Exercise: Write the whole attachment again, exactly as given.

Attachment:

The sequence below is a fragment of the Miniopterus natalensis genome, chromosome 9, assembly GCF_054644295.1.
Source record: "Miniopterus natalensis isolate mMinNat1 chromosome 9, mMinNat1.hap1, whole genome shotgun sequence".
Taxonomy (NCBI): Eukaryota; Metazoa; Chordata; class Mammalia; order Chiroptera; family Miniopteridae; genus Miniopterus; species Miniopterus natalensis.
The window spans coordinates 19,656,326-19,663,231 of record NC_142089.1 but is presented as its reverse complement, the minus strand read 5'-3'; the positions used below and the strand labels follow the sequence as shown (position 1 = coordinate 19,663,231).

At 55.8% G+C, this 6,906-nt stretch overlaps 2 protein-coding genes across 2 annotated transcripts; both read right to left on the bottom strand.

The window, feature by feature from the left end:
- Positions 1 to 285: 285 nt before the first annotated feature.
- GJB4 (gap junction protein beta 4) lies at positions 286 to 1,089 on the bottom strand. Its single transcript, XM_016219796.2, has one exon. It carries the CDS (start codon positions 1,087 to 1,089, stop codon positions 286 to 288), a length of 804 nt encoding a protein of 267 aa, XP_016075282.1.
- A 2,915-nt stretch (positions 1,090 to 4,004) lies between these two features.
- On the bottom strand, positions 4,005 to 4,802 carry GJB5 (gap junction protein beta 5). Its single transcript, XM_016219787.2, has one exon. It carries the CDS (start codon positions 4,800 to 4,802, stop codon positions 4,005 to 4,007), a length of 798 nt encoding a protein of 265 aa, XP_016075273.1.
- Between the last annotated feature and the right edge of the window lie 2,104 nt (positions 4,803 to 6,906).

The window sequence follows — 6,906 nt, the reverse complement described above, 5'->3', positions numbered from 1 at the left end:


The sequence below is a fragment of the Miniopterus natalensis genome, chromosome 9, assembly GCF_054644295.1.
Source record: "Miniopterus natalensis isolate mMinNat1 chromosome 9, mMinNat1.hap1, whole genome shotgun sequence".
Taxonomy (NCBI): Eukaryota; Metazoa; Chordata; class Mammalia; order Chiroptera; family Miniopteridae; genus Miniopterus; species Miniopterus natalensis.
The window spans coordinates 19,656,326-19,663,231 of record NC_142089.1 but is presented as its reverse complement, the minus strand read 5'-3'; the positions used below and the strand labels follow the sequence as shown (position 1 = coordinate 19,663,231).

At 55.8% G+C, this 6,906-nt stretch overlaps 2 protein-coding genes across 2 annotated transcripts; both read right to left on the bottom strand.

The window, feature by feature from the left end:
- Positions 1 to 285: 285 nt before the first annotated feature.
- GJB4 (gap junction protein beta 4) lies at positions 286 to 1,089 on the bottom strand. Its single transcript, XM_016219796.2, has one exon. It carries the CDS (start codon positions 1,087 to 1,089, stop codon positions 286 to 288), a length of 804 nt encoding a protein of 267 aa, XP_016075282.1.
- A 2,915-nt stretch (positions 1,090 to 4,004) lies between these two features.
- On the bottom strand, positions 4,005 to 4,802 carry GJB5 (gap junction protein beta 5). Its single transcript, XM_016219787.2, has one exon. It carries the CDS (start codon positions 4,800 to 4,802, stop codon positions 4,005 to 4,007), a length of 798 nt encoding a protein of 265 aa, XP_016075273.1.
- Between the last annotated feature and the right edge of the window lie 2,104 nt (positions 4,803 to 6,906).

The window sequence follows — 6,906 nt, the reverse complement described above, 5'->3', positions numbered from 1 at the left end: